The outlook for Thailand's economy this year is the most dire in Asia given its reliance on exports and tourism, both of which have suffered heavy blows amid the Covid-19 outbreak.
BANGKOK (Aug 17): Thailand's economy contracted the most in more than two decades, deepening its recession as the nation's key drivers of trade and tourism remain hobbled by the global coronavirus pandemic.
Gross domestic product (GDP) shrank 12.2% from a year ago, the National Economic and Social Development Council said today, its biggest decline since the Asian financial crisis in 1998. The figure was not quite as bad as the median estimate of a 13% contraction in a Bloomberg survey of economists.
The outlook for Thailand's economy this year is the most dire in Asia given its reliance on exports and tourism, both of which have suffered heavy blows amid the Covid-19 outbreak. The pain has been compounded by the strong baht, which gained more than 6% in the the April-June quarter, the second-best performing currency in Asia tracked by Bloomberg.
"We are concerned about the economy, especially employment, bad debts" and small and medium enterprises, said Thosaporn Sirisumphand, secretary general of the economic council. "Government spending will remain the key economic driver this year, as all other drivers remain weak."
The council cut its full-year forecast to a 7.3%-7.8% contraction, from an earlier estimate of a 5%-6% fall. That forecast, which assumes the virus outbreak is contained in the fourth quarter of the year and there is no big second wave, is better than the 8.1% fall seen by the country's central bank and the 8.5% decline the Finance Ministry expects.
"The worst is likely over, but there is still no reason to pop the champagne yet," said Howie Lee, economist at Oversea-Chinese Banking Corp in Singapore. "From here we expect the pace of economic recovery to be gradual, with many challenges still facing the Thai economy."
In a separate briefing today, Supattanapong Punmeechaow, the energy minister and deputy prime minister in charge of the economy, said the government will establish a centre focusing on economic revival, including representatives from government agencies and the private sector.
The baht fell 0.2% to 31.182 per dollar after the data. The benchmark stock index fell 0.4%, reversing an earlier gain.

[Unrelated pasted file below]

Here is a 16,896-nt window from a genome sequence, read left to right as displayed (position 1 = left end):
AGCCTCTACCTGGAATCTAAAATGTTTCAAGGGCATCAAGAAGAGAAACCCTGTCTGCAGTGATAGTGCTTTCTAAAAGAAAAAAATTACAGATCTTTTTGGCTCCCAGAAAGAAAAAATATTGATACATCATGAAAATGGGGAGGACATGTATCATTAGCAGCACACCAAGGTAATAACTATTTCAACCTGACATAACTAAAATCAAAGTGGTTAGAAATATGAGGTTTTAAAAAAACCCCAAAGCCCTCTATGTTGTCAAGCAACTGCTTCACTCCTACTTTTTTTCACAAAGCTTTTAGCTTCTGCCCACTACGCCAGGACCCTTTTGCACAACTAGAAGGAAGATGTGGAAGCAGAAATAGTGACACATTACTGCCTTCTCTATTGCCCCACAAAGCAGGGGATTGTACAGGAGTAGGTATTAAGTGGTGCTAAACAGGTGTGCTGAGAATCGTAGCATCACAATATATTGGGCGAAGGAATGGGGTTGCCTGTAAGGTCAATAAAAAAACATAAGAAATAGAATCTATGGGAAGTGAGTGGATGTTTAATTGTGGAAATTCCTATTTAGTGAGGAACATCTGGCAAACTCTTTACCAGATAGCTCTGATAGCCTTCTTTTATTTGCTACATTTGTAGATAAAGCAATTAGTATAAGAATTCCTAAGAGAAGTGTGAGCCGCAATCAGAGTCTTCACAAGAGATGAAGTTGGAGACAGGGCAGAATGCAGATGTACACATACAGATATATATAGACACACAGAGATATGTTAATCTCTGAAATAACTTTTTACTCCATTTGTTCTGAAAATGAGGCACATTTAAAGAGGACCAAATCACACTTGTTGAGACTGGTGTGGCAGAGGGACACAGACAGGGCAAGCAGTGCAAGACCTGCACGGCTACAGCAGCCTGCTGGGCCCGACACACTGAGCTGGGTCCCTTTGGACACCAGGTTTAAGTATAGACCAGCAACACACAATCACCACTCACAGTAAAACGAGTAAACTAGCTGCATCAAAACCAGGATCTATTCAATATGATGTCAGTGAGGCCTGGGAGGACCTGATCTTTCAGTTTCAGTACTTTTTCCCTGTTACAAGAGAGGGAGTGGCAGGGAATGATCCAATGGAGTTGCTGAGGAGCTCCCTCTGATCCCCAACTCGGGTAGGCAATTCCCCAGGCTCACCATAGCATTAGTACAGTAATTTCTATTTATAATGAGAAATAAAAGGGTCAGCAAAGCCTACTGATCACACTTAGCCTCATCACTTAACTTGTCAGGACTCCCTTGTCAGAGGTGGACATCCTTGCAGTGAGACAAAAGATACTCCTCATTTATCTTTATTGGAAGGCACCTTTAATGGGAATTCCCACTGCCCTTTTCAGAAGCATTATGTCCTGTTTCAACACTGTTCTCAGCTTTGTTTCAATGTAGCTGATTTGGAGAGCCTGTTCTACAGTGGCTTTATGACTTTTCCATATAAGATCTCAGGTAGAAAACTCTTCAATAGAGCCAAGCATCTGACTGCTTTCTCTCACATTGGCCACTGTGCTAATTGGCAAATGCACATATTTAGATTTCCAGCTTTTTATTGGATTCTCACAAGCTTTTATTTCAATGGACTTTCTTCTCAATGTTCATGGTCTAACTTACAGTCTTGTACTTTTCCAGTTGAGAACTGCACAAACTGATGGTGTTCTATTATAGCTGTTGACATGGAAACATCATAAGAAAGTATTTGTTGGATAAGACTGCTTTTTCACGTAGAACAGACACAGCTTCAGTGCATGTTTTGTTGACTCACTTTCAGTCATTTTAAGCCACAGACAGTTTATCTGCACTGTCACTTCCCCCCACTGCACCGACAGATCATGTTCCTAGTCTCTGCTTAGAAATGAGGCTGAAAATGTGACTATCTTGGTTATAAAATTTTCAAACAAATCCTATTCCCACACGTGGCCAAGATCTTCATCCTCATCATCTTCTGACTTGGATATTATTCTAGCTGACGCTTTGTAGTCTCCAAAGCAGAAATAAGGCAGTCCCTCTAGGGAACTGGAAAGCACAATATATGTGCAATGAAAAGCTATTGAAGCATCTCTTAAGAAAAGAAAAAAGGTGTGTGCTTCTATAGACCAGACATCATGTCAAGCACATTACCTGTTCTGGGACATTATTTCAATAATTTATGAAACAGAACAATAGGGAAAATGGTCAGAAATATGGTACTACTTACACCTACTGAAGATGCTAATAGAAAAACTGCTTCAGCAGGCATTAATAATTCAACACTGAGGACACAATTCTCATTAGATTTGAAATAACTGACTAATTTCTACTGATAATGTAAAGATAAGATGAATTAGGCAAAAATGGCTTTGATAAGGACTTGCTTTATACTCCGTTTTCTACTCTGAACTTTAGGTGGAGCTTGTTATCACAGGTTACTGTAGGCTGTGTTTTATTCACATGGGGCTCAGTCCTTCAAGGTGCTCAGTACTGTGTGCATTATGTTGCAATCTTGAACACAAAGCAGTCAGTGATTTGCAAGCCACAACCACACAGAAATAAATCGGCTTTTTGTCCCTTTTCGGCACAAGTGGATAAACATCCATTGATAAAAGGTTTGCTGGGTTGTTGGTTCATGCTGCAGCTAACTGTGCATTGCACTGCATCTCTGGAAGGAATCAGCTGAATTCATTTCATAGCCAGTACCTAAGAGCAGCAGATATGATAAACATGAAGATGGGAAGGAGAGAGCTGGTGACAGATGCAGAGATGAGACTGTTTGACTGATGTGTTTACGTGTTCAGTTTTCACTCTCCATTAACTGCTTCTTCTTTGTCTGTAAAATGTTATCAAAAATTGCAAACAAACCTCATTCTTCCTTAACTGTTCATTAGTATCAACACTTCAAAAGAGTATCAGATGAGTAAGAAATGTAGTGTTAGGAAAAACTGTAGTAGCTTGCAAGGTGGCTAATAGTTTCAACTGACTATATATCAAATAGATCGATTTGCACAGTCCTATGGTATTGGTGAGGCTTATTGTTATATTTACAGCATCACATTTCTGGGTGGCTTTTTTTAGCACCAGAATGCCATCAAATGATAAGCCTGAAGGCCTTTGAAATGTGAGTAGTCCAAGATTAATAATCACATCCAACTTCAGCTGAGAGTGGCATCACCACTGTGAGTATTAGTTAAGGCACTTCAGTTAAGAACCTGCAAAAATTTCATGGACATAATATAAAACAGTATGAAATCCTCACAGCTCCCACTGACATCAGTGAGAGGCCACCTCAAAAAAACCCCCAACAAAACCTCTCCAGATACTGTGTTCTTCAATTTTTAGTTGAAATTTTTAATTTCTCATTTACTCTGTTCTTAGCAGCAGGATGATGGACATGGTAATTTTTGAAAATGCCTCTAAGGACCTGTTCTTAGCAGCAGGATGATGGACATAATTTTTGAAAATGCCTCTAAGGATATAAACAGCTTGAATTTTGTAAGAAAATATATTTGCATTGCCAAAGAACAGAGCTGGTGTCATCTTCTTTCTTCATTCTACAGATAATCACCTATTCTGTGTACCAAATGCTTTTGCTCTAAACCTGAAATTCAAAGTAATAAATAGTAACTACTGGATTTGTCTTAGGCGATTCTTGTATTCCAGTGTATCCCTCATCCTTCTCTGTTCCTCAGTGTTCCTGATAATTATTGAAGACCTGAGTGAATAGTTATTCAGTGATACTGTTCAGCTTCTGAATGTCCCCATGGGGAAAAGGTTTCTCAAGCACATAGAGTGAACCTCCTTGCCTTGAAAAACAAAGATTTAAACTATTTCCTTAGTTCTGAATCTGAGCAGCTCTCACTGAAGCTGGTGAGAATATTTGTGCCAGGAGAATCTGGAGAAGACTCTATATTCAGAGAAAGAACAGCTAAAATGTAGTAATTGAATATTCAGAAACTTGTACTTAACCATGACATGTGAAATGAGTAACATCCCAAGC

Today's data reflect the fact that the economy was shut for part of the second quarter, and borders remain closed to most foreigners. The government has gradually eased restrictions on domestic movement since May, and almost all businesses can now open.
The government, which has announced US$60 billion in stimulus, is in the midst of changing its economic team. New Finance Minister Predee Daochai will need to work with Sethaput Suthiwart-Narueput, who will take over as central bank governor on Oct 1, to coordinate fiscal and monetary policy.
Anti-government protests, mainly by young people, are starting to gain momentum and add to uncertainty. More than 10,000 people rallied in Bangkok yesterday, one of the biggest gatherings yet as protesters demand an end to the military-led administration and call for the monarchy's powers to be reined in.
"Notwithstanding the expected prolonged slump in tourism, the recent unrest in Thailand may also dampen investor sentiment, in addition to the already-fragile consumption trend," OCBC's Lee said.
Other key points from the briefing:
• GDP fell a seasonally adjusted 9.7% in the second quarter compared with the previous three months, the council said today, better than the median estimate of an 11.2% contraction in a Bloomberg survey.
• Exports are expected to decline 10% this year.
• Second-quarter unemployment was 1.95%, its highest level since 2009 and double the normal rate. Another 1.8 million workers may be at risk of losing their jobs.
• More than 300 billion baht in government cash handouts helped keep consumption afloat.
• The government will roll out more aid for business, workers, and exports in coming months.